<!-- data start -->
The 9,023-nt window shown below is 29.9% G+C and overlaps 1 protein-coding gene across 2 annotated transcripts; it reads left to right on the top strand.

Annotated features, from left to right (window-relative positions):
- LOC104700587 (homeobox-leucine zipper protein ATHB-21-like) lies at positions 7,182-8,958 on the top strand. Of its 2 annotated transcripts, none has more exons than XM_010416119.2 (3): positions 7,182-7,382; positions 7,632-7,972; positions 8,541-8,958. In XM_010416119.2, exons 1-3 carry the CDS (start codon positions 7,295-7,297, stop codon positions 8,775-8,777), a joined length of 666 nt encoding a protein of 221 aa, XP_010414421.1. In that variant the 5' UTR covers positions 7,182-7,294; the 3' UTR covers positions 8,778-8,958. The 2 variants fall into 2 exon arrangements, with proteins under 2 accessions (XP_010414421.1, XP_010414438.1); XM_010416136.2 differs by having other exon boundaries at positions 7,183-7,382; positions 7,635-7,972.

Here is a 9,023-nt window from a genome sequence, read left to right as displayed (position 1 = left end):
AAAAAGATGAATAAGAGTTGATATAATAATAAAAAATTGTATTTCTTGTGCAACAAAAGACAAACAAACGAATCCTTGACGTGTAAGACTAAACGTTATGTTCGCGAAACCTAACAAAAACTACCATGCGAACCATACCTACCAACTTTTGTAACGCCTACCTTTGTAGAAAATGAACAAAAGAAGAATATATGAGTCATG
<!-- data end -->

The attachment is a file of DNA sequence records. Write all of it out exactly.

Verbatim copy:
The 9,023-nt window shown below is 29.9% G+C and overlaps 1 protein-coding gene across 2 annotated transcripts; it reads left to right on the top strand.

Annotated features, from left to right (window-relative positions):
- LOC104700587 (homeobox-leucine zipper protein ATHB-21-like) lies at positions 7,182-8,958 on the top strand. Of its 2 annotated transcripts, none has more exons than XM_010416119.2 (3): positions 7,182-7,382; positions 7,632-7,972; positions 8,541-8,958. In XM_010416119.2, exons 1-3 carry the CDS (start codon positions 7,295-7,297, stop codon positions 8,775-8,777), a joined length of 666 nt encoding a protein of 221 aa, XP_010414421.1. In that variant the 5' UTR covers positions 7,182-7,294; the 3' UTR covers positions 8,778-8,958. The 2 variants fall into 2 exon arrangements, with proteins under 2 accessions (XP_010414421.1, XP_010414438.1); XM_010416136.2 differs by having other exon boundaries at positions 7,183-7,382; positions 7,635-7,972.

Here is a 9,023-nt window from a genome sequence, read left to right as displayed (position 1 = left end):
AAAAAGATGAATAAGAGTTGATATAATAATAAAAAATTGTATTTCTTGTGCAACAAAAGACAAACAAACGAATCCTTGACGTGTAAGACTAAACGTTATGTTCGCGAAACCTAACAAAAACTACCATGCGAACCATACCTACCAACTTTTGTAACGCCTACCTTTGTAGAAAATGAACAAAAGAAGAATATATGAGTCATG